Wisconsin State Symbols
Use this handy reference list in your classroom when students have questions about our state symbols. These icons and emblems represent Wisconsin's heritage.
- State Animal
Badger (Taxidea taxus)
In the early 1800s Southwestern Wisconsin miners were too busy digging the "gray gold" to build houses. Like badgers, they moved into abandoned mine shafts for shelter. As a result, Wisconsin was nicknamed "The Badger State." It became a fitting description of the hardworking and energetic settlers of the Wisconsin Territory. Over the years the badger appeared officially in the coat of arms, the seal, the flag, the state song ("Grand old badger state!"), and as an architectural detail in the state capitol. "Bucky Badger" is also the long-standing mascot of the UW-Madison.
- State Wildlife Animal
White-tailed Deer (Odocoileus virginianus)
The white-tailed deer, in all its grace and power, perked its ears as it was appointed the state wildlife animal in 1957.
- State Domesticated Animal
Dairy Cow (Bos taurus)
Reflecting the importance of the dairy industry in Wisconsin's economy and heritage, the docile dairy cow became the state domesticated animal of "America's Dairyland" in 1971.
- State Motto
Reflecting Wisconsin's continuous drive to be a national leader, the state adopted "Forward" as the official state motto in 1851.
- State Flag
- The Wisconsin state flag was adopted in 1863, redesigned in 1913, and last altered in 1979. The flag is dark blue silk, with the coat of arms of the state. The edges are trimmed with a knotted fringe of yellow silk. The coat of arms contains symbols that represent the diversity, wealth and abundance of resources in Wisconsin.
- State Song
The rhythmic and rousing beats of "On Wisconsin," already a popular football song since 1909, began filling the air as the official state song in 1959.
- State Flower
Wood Violet (Viola papilionacea)
Chosen by school children in 1908, the wood violet was adopted as Wisconsin's official state flower on Arbor Day 1909. The violet's gentle green leaves and purple petals sway in the breeze reflecting Wisconsin's scenic beauty.
- State Bird
Robin (Turdus migratorius)
A welcome sign of the coming spring, the red-breasted robin won the hearts of school children across the state, who voted to name it the state bird in the 1926-1927 school year.
- State Tree
Sugar Maple (Acer saccharum)
With its bright yellow fall colors, and its delectable spring harvest of sweet maple sugar, the sugar maple became the state's official tree in 1949.
- State Fish
- State Fish
Muskellunge (Esox masquinongy Mitchell)
Source of many monster fish stories in the state's famed Northwoods, the "muskie" leapt into the state books as the official state fish in 1955.
- State Mineral
Galena (Lead sulphide)
A combination of abundance, uniqueness, economic value, historical significance and native nature lead to the appointment of Galena as the state mineral in 1971.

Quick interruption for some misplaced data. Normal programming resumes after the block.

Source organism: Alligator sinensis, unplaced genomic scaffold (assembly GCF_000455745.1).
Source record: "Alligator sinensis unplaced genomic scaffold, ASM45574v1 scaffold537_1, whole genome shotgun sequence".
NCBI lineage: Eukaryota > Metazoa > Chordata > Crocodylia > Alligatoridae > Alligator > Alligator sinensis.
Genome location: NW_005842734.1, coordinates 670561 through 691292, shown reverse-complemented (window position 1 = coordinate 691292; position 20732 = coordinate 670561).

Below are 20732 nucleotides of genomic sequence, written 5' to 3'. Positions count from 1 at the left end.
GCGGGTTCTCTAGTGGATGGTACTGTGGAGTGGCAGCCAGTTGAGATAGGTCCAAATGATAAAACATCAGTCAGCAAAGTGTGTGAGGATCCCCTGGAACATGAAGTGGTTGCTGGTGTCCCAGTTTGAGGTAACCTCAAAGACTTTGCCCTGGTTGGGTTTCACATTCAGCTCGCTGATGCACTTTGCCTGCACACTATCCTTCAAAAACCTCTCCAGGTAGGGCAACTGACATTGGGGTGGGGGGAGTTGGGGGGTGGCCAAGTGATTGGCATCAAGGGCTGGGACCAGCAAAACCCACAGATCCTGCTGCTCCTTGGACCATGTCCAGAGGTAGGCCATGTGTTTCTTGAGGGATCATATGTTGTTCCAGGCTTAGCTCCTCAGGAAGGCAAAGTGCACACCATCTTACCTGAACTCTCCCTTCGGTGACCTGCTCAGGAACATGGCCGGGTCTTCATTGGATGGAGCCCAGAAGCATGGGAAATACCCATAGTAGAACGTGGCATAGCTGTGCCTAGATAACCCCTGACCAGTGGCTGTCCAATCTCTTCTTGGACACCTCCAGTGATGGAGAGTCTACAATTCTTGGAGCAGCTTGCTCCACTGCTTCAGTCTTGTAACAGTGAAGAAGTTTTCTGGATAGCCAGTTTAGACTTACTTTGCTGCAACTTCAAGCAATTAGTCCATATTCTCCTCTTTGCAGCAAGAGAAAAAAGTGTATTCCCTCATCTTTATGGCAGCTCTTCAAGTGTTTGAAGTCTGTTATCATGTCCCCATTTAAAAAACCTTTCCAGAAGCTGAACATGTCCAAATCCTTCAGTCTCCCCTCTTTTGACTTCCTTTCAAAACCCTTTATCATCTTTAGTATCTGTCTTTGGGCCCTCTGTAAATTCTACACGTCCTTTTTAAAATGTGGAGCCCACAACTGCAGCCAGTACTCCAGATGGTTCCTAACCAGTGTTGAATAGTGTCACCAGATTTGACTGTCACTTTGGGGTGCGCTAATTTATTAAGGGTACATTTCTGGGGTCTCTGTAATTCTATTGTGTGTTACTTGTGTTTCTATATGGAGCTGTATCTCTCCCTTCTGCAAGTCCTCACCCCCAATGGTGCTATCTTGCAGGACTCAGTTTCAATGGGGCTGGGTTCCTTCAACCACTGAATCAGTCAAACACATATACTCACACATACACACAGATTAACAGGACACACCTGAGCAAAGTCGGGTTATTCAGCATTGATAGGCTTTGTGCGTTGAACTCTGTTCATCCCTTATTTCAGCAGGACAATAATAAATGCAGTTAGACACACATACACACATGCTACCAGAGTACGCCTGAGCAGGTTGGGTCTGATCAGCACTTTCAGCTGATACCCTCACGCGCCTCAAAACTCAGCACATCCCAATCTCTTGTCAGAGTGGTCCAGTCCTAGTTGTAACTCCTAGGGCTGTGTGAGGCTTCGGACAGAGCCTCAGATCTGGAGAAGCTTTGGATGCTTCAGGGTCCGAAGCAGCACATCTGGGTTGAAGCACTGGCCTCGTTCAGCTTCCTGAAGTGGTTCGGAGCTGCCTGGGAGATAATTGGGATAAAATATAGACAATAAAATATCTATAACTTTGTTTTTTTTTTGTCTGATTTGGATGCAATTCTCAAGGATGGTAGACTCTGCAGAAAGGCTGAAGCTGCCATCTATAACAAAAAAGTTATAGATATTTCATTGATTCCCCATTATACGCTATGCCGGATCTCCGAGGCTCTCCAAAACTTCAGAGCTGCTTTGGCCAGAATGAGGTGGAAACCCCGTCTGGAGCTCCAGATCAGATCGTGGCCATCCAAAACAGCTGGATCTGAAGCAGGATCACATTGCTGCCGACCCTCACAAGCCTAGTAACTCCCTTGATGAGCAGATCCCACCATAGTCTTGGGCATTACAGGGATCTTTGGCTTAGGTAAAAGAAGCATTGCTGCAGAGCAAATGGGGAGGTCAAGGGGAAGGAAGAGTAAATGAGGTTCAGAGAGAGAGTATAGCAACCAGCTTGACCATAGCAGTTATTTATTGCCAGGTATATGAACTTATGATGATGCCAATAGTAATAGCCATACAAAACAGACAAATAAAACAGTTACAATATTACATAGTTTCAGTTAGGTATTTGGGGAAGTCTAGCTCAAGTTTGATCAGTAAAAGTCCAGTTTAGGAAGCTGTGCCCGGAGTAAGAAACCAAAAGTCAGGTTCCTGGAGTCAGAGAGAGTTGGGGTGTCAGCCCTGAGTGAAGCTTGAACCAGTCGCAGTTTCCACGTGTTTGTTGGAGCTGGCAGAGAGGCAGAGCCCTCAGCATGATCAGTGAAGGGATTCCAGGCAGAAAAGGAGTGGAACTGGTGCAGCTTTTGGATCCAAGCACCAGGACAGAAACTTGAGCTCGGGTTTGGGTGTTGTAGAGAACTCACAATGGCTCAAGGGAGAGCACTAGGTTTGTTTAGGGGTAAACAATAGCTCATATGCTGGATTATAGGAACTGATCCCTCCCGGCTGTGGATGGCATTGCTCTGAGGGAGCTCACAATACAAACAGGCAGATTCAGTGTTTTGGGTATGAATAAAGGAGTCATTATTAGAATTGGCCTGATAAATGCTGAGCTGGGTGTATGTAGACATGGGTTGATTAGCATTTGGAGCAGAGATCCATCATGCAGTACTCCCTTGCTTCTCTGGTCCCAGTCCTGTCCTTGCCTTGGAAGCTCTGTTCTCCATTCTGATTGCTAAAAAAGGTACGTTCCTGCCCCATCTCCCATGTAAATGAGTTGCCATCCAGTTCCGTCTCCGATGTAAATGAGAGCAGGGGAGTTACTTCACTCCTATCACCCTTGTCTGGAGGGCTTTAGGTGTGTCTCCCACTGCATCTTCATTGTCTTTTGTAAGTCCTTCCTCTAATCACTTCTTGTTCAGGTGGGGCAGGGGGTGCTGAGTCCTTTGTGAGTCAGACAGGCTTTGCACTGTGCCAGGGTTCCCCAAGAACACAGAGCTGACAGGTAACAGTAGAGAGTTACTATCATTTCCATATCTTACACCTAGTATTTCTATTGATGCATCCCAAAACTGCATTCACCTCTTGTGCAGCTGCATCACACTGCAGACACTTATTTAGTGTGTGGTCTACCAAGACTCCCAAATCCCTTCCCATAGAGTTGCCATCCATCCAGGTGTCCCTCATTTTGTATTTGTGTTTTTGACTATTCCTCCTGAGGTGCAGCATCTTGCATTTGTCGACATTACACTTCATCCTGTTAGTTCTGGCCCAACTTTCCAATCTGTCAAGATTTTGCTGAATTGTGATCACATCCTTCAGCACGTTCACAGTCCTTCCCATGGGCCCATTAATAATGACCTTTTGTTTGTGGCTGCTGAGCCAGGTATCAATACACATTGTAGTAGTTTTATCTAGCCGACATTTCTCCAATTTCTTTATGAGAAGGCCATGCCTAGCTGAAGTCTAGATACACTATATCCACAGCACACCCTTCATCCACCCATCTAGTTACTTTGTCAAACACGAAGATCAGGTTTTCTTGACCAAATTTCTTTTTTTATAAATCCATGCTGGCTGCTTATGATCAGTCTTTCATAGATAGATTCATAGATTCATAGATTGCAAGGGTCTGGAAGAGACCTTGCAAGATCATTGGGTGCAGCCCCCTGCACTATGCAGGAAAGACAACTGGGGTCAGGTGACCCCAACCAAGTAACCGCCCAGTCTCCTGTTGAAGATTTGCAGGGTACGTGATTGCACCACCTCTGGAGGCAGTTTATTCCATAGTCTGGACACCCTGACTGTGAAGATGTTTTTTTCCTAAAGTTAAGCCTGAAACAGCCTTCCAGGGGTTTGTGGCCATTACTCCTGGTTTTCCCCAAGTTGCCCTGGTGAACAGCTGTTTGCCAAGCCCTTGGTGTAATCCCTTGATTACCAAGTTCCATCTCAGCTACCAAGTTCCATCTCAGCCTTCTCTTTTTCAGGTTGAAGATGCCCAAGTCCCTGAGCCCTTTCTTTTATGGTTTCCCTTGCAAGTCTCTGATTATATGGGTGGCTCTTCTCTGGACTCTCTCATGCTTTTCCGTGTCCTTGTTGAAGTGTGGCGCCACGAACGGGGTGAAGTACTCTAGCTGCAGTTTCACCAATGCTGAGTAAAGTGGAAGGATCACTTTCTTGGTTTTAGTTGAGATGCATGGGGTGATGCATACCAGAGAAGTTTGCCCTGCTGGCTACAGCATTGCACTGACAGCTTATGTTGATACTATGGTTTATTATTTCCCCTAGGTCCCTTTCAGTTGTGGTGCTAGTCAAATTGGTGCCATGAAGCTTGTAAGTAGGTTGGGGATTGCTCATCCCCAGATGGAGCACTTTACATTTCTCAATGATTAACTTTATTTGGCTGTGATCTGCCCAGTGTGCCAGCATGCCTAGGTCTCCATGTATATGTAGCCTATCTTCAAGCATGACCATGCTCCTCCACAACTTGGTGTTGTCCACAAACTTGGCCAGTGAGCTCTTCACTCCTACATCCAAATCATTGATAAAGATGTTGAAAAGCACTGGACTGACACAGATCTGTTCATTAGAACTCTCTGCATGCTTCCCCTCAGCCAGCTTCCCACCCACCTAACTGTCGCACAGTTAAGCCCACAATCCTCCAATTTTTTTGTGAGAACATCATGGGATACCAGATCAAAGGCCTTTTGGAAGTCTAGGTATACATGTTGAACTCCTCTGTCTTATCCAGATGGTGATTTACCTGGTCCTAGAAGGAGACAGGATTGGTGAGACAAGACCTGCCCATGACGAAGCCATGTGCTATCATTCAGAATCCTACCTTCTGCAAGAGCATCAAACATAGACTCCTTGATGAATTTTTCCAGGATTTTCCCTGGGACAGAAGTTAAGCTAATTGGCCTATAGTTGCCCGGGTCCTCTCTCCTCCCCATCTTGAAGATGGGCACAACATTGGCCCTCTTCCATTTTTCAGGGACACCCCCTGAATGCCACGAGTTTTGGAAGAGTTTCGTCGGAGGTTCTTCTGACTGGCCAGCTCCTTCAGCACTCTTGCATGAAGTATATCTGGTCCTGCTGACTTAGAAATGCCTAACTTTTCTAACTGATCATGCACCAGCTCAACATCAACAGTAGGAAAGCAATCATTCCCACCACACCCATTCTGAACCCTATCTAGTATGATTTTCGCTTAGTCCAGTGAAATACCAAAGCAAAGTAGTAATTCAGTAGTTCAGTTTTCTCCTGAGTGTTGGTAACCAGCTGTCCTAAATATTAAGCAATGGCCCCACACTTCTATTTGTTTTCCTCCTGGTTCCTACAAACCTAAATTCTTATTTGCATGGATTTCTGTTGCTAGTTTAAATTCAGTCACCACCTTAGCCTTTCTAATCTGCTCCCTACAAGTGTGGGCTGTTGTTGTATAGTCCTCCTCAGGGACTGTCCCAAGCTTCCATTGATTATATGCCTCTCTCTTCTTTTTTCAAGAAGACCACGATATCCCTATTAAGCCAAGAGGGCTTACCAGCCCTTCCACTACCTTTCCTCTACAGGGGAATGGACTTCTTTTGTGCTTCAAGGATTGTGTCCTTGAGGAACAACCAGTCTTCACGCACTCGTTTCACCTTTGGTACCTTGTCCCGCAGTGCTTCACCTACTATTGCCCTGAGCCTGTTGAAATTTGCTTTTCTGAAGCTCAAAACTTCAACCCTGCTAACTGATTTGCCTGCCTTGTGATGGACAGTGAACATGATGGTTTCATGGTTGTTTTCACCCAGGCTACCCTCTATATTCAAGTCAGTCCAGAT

- State Rock
Chosen for its economic importance in the state in 1971, the speckled igneous rock is composed of quartz and feldspar.
- State Symbol of Peace
Mourning Dove (Zenaidura macroura corolinensis linnaus)
With a gentle "coo" and a graceful flap of its wings, the mourning dove flew over the state as the official symbol of peace in 1971.
- State Insect
Honeybee (Apis mellifera)
The state recognized the sweet contributions of the honeybee as it buzzed from blossom to blossom in 1977.
- State Soil
Antigo Silt Loam (Typic glissibiralf)
Created during the last great glaciers, the level, silty soil was chosen to represent the more than 500 major soil types found in Wisconsin.
- State Fossil
Trilobite (Calymene celebra)
Flourishing in the warm, shallow salt waters of prehistoric seas, the extinct marine arthropod crawled its way into the state record in 1985 as the state fossil.
- State Dog
American Water Spaniel
Full of life, and always ready to spring into action for the hunt, the American water spaniel won the hearts of the citizens of Wisconsin, who selected it as the state dog in 1985.
- State Beverage
The perfect compliment to cookies, "America's Dairyland" chose to make milk the official beverage of the state to echo its abundant dairy heritage in 1987.
- State Grain
Corn (Zea mays)
Used for everything from livestock feed, to ethanol fuel, to the cornerstone of a delectable summer barbecue, corn was made the official state grain in 1989 to bring attention to its many uses.
- State Dance
Reflecting the rich German heritage found throughout the state, the Polka was adopted as the newest state symbol, the official state dance, in 1993.
- State Slogan
Between 1870 and 1900, dairying rose to a prominent place in Wisconsin agriculture. By World War I, Wisconsin ranked first in the nation in dairy production. In 1940, the Wisconsin Legislature promoted the "Dairy State" reputation by placing the slogan, "America's Dairyland," on automobile license plates. Today, Wisconsin produces 15 percent of the country's milk, 25 percent of its butter, and 30 percent of its cheese. The World Dairy Expo in Madison annually attracts over 70,000 visitors from around the world to learn the latest developments in the dairy industry.